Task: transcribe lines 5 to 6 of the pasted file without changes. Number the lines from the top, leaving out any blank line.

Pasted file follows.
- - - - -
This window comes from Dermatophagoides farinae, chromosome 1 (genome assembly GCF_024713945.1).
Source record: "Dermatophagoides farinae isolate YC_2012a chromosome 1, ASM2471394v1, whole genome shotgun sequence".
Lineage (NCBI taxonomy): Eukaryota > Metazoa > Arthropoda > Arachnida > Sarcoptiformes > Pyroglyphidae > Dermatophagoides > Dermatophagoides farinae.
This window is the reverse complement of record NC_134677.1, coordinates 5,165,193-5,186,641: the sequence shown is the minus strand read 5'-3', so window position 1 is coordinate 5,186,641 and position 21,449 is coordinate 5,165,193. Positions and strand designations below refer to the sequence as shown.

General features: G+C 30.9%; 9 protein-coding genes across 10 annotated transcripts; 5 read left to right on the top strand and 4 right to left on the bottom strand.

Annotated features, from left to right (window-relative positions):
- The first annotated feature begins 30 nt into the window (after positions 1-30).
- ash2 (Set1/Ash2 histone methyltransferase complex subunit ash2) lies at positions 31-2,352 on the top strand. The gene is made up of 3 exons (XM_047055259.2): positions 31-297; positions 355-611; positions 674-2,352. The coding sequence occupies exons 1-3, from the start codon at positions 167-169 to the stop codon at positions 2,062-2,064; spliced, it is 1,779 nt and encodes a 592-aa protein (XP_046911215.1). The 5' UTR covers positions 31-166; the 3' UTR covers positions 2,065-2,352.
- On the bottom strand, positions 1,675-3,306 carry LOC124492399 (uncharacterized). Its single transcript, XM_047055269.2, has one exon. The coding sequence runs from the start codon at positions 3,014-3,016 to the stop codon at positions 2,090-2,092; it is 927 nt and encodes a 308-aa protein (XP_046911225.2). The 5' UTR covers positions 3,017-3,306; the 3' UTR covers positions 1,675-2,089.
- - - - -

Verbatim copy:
General features: G+C 30.9%; 9 protein-coding genes across 10 annotated transcripts; 5 read left to right on the top strand and 4 right to left on the bottom strand.

Annotated features, from left to right (window-relative positions):